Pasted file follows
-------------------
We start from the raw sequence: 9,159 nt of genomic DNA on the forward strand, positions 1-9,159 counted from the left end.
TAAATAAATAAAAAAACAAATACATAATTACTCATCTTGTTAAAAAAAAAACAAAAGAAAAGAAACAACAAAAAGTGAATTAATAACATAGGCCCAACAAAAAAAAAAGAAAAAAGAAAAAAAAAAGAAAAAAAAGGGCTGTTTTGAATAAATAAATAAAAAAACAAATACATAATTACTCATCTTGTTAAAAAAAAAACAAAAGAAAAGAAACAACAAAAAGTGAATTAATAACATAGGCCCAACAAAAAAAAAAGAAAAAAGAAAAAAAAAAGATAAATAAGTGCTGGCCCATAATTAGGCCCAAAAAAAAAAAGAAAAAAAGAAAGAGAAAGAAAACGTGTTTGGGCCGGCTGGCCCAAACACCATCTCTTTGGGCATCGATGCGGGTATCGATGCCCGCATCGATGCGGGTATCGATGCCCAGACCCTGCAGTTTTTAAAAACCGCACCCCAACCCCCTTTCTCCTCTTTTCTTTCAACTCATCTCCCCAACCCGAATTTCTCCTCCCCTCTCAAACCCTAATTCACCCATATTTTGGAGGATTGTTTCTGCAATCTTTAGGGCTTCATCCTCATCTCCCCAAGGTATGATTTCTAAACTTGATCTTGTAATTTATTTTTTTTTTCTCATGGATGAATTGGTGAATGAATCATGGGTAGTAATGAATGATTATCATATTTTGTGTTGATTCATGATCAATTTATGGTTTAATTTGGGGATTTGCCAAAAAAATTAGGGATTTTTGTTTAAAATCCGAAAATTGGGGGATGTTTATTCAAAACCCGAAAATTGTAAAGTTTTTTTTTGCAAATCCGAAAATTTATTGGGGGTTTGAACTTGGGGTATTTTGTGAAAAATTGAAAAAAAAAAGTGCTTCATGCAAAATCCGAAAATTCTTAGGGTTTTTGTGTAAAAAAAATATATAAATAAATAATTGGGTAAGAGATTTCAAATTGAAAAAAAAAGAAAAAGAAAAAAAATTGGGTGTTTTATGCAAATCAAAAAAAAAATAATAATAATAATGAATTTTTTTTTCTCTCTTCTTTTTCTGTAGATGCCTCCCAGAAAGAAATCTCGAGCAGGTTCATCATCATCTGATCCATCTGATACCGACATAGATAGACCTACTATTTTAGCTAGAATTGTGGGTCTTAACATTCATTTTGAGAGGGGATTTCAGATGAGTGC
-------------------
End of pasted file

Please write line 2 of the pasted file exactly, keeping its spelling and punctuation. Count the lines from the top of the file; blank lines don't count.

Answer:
TAAATAAATAAAAAAACAAATACATAATTACTCATCTTGTTAAAAAAAAAACAAAAGAAAAGAAACAACAAAAAGTGAATTAATAACATAGGCCCAACAAAAAAAAAAGAAAAAAGAAAAAAAAAAGAAAAAAAAGGGCTGTTTTGAATAAATAAATAAAAAAACAAATACATAATTACTCATCTTGTTAAAAAAAAAACAAAAGAAAAGAAACAACAAAAAGTGAATTAATAACATAGGCCCAACAAAAAAAAAAGAAAAAAGAAAAAAAAAAGATAAATAAGTGCTGGCCCATAATTAGGCCCAAAAAAAAAAAGAAAAAAAGAAAGAGAAAGAAAACGTGTTTGGGCCGGCTGGCCCAAACACCATCTCTTTGGGCATCGATGCGGGTATCGATGCCCGCATCGATGCGGGTATCGATGCCCAGACCCTGCAGTTTTTAAAAACCGCACCCCAACCCCCTTTCTCCTCTTTTCTTTCAACTCATCTCCCCAACCCGAATTTCTCCTCCCCTCTCAAACCCTAATTCACCCATATTTTGGAGGATTGTTTCTGCAATCTTTAGGGCTTCATCCTCATCTCCCCAAGGTATGATTTCTAAACTTGATCTTGTAATTTATTTTTTTTTTCTCATGGATGAATTGGTGAATGAATCATGGGTAGTAATGAATGATTATCATATTTTGTGTTGATTCATGATCAATTTATGGTTTAATTTGGGGATTTGCCAAAAAAATTAGGGATTTTTGTTTAAAATCCGAAAATTGGGGGATGTTTATTCAAAACCCGAAAATTGTAAAGTTTTTTTTTGCAAATCCGAAAATTTATTGGGGGTTTGAACTTGGGGTATTTTGTGAAAAATTGAAAAAAAAAAGTGCTTCATGCAAAATCCGAAAATTCTTAGGGTTTTTGTGTAAAAAAAATATATAAATAAATAATTGGGTAAGAGATTTCAAATTGAAAAAAAAAGAAAAAGAAAAAAAATTGGGTGTTTTATGCAAATCAAAAAAAAAATAATAATAATAATGAATTTTTTTTTCTCTCTTCTTTTTCTGTAGATGCCTCCCAGAAAGAAATCTCGAGCAGGTTCATCATCATCTGATCCATCTGATACCGACATAGATAGACCTACTATTTTAGCTAGAATTGTGGGTCTTAACATTCATTTTGAGAGGGGATTTCAGATGAGTGC